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A green 2022 Nissan Frontier PRO-4X is shown driving on a dusty desert road.

The New Nissan Frontier has Zero Gravity? It’s True!

The first major update for the Nissan Frontier since 2005 — the year YouTube was officially launched — includes perhaps the coolest feature of all with its “Zero Gravity” seating. The seats come bolted down from the factory, so no worries about watching one float away when you step out to get fuel. Seriously though, most of us find ourselves gobsmacked pretty much on a daily basis when it comes to breaking news on technological advances in virtually all aspects of life. When it comes to evaluating Nissan’s latest midsize pickup version against segment leaders, such as stacking the 2022 Nissan Frontier vs 2022 Chevy Colorado, the Frontier has some potential to close the gap. New features, such as a high-tech commitment to improving the overall Frontier driving experience by adding Zero Gravity seat technology (to select models in their lineup; the Nissan Titan added them in 2020), definitely give Nissan a leg-up selling point to flaunt here as well. Let’s take a look at how the Zero Gravity tech came to be.

You Can Thank Space Exploration

It’s actually a bit stunning to look at the long list of innovations that are directly related to technology developed by the National Aeronautics and Space Administration (NASA). Here are just a few breakthroughs attributed to the brilliant folks at NASA:

  • Memory Foam – developed for aircraft seats and now used in many applications, including mattresses.
  • Car Tires – Goodyear developed a sturdy new tire material for NASA parachute shrouds utilized on the Viking after landing on Mars.
  • Baby Formula – microalgae developed for space travel is now used in more than 90% of infant formulas sold in the U.S.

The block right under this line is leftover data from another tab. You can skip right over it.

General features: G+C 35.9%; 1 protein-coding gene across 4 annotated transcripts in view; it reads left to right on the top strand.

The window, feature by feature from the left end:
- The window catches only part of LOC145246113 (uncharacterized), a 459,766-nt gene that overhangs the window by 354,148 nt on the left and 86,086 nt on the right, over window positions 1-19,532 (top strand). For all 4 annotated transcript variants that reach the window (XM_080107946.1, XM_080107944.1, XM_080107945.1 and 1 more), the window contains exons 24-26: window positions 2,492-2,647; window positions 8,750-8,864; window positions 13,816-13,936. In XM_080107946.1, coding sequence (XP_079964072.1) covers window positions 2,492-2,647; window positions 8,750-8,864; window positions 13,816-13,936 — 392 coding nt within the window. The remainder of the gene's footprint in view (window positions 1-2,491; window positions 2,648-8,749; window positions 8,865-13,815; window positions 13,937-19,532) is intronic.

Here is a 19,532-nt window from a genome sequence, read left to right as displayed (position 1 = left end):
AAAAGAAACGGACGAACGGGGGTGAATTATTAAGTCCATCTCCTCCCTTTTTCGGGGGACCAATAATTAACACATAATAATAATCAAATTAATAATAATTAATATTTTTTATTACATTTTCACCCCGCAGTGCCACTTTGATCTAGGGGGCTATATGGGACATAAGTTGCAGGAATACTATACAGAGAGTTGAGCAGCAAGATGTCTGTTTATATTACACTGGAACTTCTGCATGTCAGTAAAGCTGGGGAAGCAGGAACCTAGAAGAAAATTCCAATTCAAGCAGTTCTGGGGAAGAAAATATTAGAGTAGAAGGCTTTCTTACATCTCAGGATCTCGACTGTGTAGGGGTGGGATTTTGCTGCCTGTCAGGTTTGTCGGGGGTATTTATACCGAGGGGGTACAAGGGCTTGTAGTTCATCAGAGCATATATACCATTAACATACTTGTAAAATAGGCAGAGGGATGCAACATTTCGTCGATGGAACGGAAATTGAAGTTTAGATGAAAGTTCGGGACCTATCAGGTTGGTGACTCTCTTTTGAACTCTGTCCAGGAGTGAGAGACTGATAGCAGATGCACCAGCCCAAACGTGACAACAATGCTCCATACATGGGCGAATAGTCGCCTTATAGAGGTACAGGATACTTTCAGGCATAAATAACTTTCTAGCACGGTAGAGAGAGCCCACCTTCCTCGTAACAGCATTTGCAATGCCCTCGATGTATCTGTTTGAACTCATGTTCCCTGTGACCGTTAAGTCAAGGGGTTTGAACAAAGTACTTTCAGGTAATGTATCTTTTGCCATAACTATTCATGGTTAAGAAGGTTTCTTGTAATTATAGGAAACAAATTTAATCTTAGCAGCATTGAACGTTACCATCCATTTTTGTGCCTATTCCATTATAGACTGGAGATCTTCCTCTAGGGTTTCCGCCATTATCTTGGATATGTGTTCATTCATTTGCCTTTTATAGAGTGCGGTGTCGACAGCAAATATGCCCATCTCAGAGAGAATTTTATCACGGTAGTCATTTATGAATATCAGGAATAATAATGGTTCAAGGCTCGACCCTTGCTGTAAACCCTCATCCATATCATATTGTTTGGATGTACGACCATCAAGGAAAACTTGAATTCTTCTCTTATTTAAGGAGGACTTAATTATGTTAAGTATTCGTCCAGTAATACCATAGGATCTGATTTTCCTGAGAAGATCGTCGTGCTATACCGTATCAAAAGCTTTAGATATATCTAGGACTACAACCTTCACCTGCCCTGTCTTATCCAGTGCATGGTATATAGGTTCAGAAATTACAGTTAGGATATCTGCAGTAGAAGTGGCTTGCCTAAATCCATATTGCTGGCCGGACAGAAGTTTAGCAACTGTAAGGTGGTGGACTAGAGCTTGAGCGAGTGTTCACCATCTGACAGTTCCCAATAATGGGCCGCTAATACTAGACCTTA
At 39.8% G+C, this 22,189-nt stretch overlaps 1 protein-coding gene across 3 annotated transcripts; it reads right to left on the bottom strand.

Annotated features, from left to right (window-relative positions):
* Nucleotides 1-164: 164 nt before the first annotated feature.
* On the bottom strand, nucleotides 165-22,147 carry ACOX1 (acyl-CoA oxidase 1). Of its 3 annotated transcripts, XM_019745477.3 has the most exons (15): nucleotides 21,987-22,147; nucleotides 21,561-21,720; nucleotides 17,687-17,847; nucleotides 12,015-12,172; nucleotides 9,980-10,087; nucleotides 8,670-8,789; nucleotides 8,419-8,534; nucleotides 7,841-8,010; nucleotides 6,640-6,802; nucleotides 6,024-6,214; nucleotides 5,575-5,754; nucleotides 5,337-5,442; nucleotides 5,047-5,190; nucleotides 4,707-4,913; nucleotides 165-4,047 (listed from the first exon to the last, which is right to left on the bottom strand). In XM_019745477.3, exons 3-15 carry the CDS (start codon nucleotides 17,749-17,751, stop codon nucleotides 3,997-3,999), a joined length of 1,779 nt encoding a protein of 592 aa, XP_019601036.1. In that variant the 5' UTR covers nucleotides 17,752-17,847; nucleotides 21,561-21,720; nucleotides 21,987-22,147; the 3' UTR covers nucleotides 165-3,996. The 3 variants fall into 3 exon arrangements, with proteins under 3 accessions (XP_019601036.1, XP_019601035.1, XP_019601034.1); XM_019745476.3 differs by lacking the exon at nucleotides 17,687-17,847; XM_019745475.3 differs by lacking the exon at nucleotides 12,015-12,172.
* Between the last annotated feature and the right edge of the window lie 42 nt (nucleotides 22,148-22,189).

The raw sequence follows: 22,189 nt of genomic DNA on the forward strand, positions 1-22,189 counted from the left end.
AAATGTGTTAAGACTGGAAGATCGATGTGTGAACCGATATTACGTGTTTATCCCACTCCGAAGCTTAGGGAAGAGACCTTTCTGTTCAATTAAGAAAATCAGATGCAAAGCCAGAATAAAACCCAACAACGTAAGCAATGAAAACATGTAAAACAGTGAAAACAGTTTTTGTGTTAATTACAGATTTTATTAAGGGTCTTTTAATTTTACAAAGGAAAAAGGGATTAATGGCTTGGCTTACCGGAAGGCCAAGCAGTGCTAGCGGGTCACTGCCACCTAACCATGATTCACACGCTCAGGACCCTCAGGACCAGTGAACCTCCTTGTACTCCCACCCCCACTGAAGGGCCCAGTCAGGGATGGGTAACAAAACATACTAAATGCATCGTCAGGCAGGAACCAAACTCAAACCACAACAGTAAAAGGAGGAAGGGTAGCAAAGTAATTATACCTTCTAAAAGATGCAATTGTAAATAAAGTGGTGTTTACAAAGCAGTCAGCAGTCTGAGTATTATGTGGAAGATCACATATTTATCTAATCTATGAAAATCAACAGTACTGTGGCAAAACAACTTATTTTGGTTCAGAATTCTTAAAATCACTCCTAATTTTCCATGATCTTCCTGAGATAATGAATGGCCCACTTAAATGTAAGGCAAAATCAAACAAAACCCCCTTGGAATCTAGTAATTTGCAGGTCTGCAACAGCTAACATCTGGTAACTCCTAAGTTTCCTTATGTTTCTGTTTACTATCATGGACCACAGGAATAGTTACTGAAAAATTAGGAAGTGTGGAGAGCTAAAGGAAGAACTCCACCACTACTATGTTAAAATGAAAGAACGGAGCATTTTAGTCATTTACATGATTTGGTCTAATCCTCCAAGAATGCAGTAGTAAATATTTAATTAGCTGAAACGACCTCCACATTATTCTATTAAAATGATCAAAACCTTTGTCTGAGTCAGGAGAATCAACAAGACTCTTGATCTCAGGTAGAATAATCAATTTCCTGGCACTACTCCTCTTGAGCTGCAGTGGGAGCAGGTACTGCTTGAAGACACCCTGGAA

• GPS – NASA’s Jet Propulsion Laboratory helped develop the network of satellites needed for GPS.
  • Safer Highways – the Langley Research Center created a special grooving technique to prevent ponding on runways that is now found on many highways.
  • Home Insulation – a common aluminized polyester called Radiant Barrier was originally created to thwart extreme freezing temps in space.

As you can see, this partial list of NASA-linked attributes has made life better for billions over the past few decades. Now let’s take a look at how the science of zero gravity influenced the Nissan design.


Before we talk about the design elements, let’s explore some behind-the-scenes science. Total weightlessness is, of course, experienced in zero gravity. The mass of planet Earth has a gravitational pull of 1G, which keeps us firmly planted on the surface. However, when intense acceleration is experienced, this directly influences the amount of g-force you feel. The driver of an NHRA Top-Fuel Dragster will experience around 4G’s on his or her way to 330 mph in less than 4 seconds. A fighter pilot will endure 9G’s and sometimes even more when dogfighting or dodging missiles. By monitoring g-force changes, driving tendencies such as harsh braking and unnecessary acceleration can be recorded. The objective with Nissan’s Zero Gravity seat was to help reduce the driver’s exposure to these forces, which eventually cause fatigue and poor posture.

A man is shown driving a 2022 Nissan Frontier during a 2022 Nissan Frontier vs 2022 Chevy Colorado comparison.

A Decade in the Making

Actually seeing the Zero Gravity seat technology come to fruition was a decade-long tussle with science and engineering at the forefront. The fundamental changes that Nissan sought were extreme comfort in driver and passenger seating — particularly for longer commutes. We all know the feeling of having to move around and shift our bodies as we tire from sitting in one position for too long. When we embark on a multi-hour journey, it’s inevitable our body will begin to experience the effects of being behind the wheel with limited movement in traditional seats. Our bodies will eventually yearn to slump forward to ease the burden on the lower back (and other muscles) that have become fatigued and to mollify spinal compression. Nissan aimed to improve posture and circulation as the driver experiences the effects of elongated exposure to roads and driving conditions.

Neutral Body Posture (NBP)